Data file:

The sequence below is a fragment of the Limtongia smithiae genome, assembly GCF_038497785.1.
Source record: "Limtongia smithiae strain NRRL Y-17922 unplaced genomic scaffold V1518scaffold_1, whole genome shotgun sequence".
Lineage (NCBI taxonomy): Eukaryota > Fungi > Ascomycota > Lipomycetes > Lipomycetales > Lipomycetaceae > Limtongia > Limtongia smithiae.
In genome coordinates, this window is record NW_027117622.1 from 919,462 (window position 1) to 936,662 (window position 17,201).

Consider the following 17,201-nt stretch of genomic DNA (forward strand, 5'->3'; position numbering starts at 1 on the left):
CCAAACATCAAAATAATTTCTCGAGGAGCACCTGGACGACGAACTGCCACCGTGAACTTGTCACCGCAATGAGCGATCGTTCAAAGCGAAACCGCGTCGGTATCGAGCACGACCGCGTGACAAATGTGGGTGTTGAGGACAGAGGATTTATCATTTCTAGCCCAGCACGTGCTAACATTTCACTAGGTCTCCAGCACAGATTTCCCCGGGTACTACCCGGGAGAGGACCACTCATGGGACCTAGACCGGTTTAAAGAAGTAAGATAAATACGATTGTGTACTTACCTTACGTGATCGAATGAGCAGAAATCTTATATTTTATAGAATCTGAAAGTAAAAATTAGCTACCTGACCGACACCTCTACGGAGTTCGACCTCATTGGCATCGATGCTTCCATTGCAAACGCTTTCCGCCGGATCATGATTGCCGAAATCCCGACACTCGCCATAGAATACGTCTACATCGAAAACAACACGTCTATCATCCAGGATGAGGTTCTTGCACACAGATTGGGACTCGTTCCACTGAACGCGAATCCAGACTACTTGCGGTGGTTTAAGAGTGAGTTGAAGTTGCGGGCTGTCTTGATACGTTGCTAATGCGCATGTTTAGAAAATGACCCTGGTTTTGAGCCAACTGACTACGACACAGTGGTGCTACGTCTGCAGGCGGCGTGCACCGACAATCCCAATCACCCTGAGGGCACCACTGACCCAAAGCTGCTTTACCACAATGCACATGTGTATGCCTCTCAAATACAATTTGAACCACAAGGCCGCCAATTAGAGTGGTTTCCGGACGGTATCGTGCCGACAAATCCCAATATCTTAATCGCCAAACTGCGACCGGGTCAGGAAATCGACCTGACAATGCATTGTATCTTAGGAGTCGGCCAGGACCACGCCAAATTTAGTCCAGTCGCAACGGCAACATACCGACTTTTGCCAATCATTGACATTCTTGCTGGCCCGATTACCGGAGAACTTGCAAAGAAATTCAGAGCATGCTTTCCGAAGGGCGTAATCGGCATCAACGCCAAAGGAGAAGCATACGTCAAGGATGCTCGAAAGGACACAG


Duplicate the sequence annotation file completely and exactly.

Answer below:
The sequence below is a fragment of the Limtongia smithiae genome, assembly GCF_038497785.1.
Source record: "Limtongia smithiae strain NRRL Y-17922 unplaced genomic scaffold V1518scaffold_1, whole genome shotgun sequence".
Lineage (NCBI taxonomy): Eukaryota > Fungi > Ascomycota > Lipomycetes > Lipomycetales > Lipomycetaceae > Limtongia > Limtongia smithiae.
In genome coordinates, this window is record NW_027117622.1 from 919,462 (window position 1) to 936,662 (window position 17,201).

Consider the following 17,201-nt stretch of genomic DNA (forward strand, 5'->3'; position numbering starts at 1 on the left):
CCAAACATCAAAATAATTTCTCGAGGAGCACCTGGACGACGAACTGCCACCGTGAACTTGTCACCGCAATGAGCGATCGTTCAAAGCGAAACCGCGTCGGTATCGAGCACGACCGCGTGACAAATGTGGGTGTTGAGGACAGAGGATTTATCATTTCTAGCCCAGCACGTGCTAACATTTCACTAGGTCTCCAGCACAGATTTCCCCGGGTACTACCCGGGAGAGGACCACTCATGGGACCTAGACCGGTTTAAAGAAGTAAGATAAATACGATTGTGTACTTACCTTACGTGATCGAATGAGCAGAAATCTTATATTTTATAGAATCTGAAAGTAAAAATTAGCTACCTGACCGACACCTCTACGGAGTTCGACCTCATTGGCATCGATGCTTCCATTGCAAACGCTTTCCGCCGGATCATGATTGCCGAAATCCCGACACTCGCCATAGAATACGTCTACATCGAAAACAACACGTCTATCATCCAGGATGAGGTTCTTGCACACAGATTGGGACTCGTTCCACTGAACGCGAATCCAGACTACTTGCGGTGGTTTAAGAGTGAGTTGAAGTTGCGGGCTGTCTTGATACGTTGCTAATGCGCATGTTTAGAAAATGACCCTGGTTTTGAGCCAACTGACTACGACACAGTGGTGCTACGTCTGCAGGCGGCGTGCACCGACAATCCCAATCACCCTGAGGGCACCACTGACCCAAAGCTGCTTTACCACAATGCACATGTGTATGCCTCTCAAATACAATTTGAACCACAAGGCCGCCAATTAGAGTGGTTTCCGGACGGTATCGTGCCGACAAATCCCAATATCTTAATCGCCAAACTGCGACCGGGTCAGGAAATCGACCTGACAATGCATTGTATCTTAGGAGTCGGCCAGGACCACGCCAAATTTAGTCCAGTCGCAACGGCAACATACCGACTTTTGCCAATCATTGACATTCTTGCTGGCCCGATTACCGGAGAACTTGCAAAGAAATTCAGAGCATGCTTTCCGAAGGGCGTAATCGGCATCAACGCCAAAGGAGAAGCATACGTCAAGGATGCTCGAAAGGACACAG